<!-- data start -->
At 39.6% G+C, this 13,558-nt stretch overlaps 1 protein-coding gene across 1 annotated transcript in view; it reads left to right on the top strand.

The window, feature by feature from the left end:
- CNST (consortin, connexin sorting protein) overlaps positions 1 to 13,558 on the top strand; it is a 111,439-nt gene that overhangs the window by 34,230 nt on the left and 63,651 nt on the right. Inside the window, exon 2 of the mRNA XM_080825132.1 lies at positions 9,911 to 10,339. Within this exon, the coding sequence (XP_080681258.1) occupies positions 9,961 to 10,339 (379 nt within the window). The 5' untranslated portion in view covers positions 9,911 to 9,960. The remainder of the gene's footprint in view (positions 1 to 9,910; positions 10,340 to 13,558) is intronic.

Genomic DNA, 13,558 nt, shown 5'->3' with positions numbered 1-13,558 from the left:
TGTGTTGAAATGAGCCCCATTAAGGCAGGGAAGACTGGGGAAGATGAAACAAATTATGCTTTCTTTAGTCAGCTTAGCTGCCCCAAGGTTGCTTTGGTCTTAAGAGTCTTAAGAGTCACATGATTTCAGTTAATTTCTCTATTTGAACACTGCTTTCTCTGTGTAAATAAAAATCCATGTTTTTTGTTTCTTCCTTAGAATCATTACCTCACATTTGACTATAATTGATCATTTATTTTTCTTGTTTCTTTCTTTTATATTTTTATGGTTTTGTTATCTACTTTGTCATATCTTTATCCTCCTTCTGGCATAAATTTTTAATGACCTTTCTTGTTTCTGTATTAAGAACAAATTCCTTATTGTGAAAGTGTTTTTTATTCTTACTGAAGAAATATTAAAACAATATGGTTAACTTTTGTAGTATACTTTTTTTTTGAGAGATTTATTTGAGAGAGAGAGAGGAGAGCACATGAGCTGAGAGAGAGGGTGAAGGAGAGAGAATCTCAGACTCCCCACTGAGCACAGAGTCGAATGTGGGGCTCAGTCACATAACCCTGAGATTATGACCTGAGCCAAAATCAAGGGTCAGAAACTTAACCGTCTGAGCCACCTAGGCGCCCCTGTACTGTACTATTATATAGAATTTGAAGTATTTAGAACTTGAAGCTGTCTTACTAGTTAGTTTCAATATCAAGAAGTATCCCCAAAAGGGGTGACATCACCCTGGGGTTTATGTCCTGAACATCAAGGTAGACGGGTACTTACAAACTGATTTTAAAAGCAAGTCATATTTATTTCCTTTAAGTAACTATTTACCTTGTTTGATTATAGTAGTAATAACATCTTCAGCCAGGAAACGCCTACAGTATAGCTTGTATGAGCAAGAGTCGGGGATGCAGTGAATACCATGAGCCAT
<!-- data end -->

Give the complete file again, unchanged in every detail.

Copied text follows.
At 39.6% G+C, this 13,558-nt stretch overlaps 1 protein-coding gene across 1 annotated transcript in view; it reads left to right on the top strand.

The window, feature by feature from the left end:
- CNST (consortin, connexin sorting protein) overlaps positions 1 to 13,558 on the top strand; it is a 111,439-nt gene that overhangs the window by 34,230 nt on the left and 63,651 nt on the right. Inside the window, exon 2 of the mRNA XM_080825132.1 lies at positions 9,911 to 10,339. Within this exon, the coding sequence (XP_080681258.1) occupies positions 9,961 to 10,339 (379 nt within the window). The 5' untranslated portion in view covers positions 9,911 to 9,960. The remainder of the gene's footprint in view (positions 1 to 9,910; positions 10,340 to 13,558) is intronic.

Genomic DNA, 13,558 nt, shown 5'->3' with positions numbered 1-13,558 from the left:
TGTGTTGAAATGAGCCCCATTAAGGCAGGGAAGACTGGGGAAGATGAAACAAATTATGCTTTCTTTAGTCAGCTTAGCTGCCCCAAGGTTGCTTTGGTCTTAAGAGTCTTAAGAGTCACATGATTTCAGTTAATTTCTCTATTTGAACACTGCTTTCTCTGTGTAAATAAAAATCCATGTTTTTTGTTTCTTCCTTAGAATCATTACCTCACATTTGACTATAATTGATCATTTATTTTTCTTGTTTCTTTCTTTTATATTTTTATGGTTTTGTTATCTACTTTGTCATATCTTTATCCTCCTTCTGGCATAAATTTTTAATGACCTTTCTTGTTTCTGTATTAAGAACAAATTCCTTATTGTGAAAGTGTTTTTTATTCTTACTGAAGAAATATTAAAACAATATGGTTAACTTTTGTAGTATACTTTTTTTTTGAGAGATTTATTTGAGAGAGAGAGAGGAGAGCACATGAGCTGAGAGAGAGGGTGAAGGAGAGAGAATCTCAGACTCCCCACTGAGCACAGAGTCGAATGTGGGGCTCAGTCACATAACCCTGAGATTATGACCTGAGCCAAAATCAAGGGTCAGAAACTTAACCGTCTGAGCCACCTAGGCGCCCCTGTACTGTACTATTATATAGAATTTGAAGTATTTAGAACTTGAAGCTGTCTTACTAGTTAGTTTCAATATCAAGAAGTATCCCCAAAAGGGGTGACATCACCCTGGGGTTTATGTCCTGAACATCAAGGTAGACGGGTACTTACAAACTGATTTTAAAAGCAAGTCATATTTATTTCCTTTAAGTAACTATTTACCTTGTTTGATTATAGTAGTAATAACATCTTCAGCCAGGAAACGCCTACAGTATAGCTTGTATGAGCAAGAGTCGGGGATGCAGTGAATACCATGAGCCAT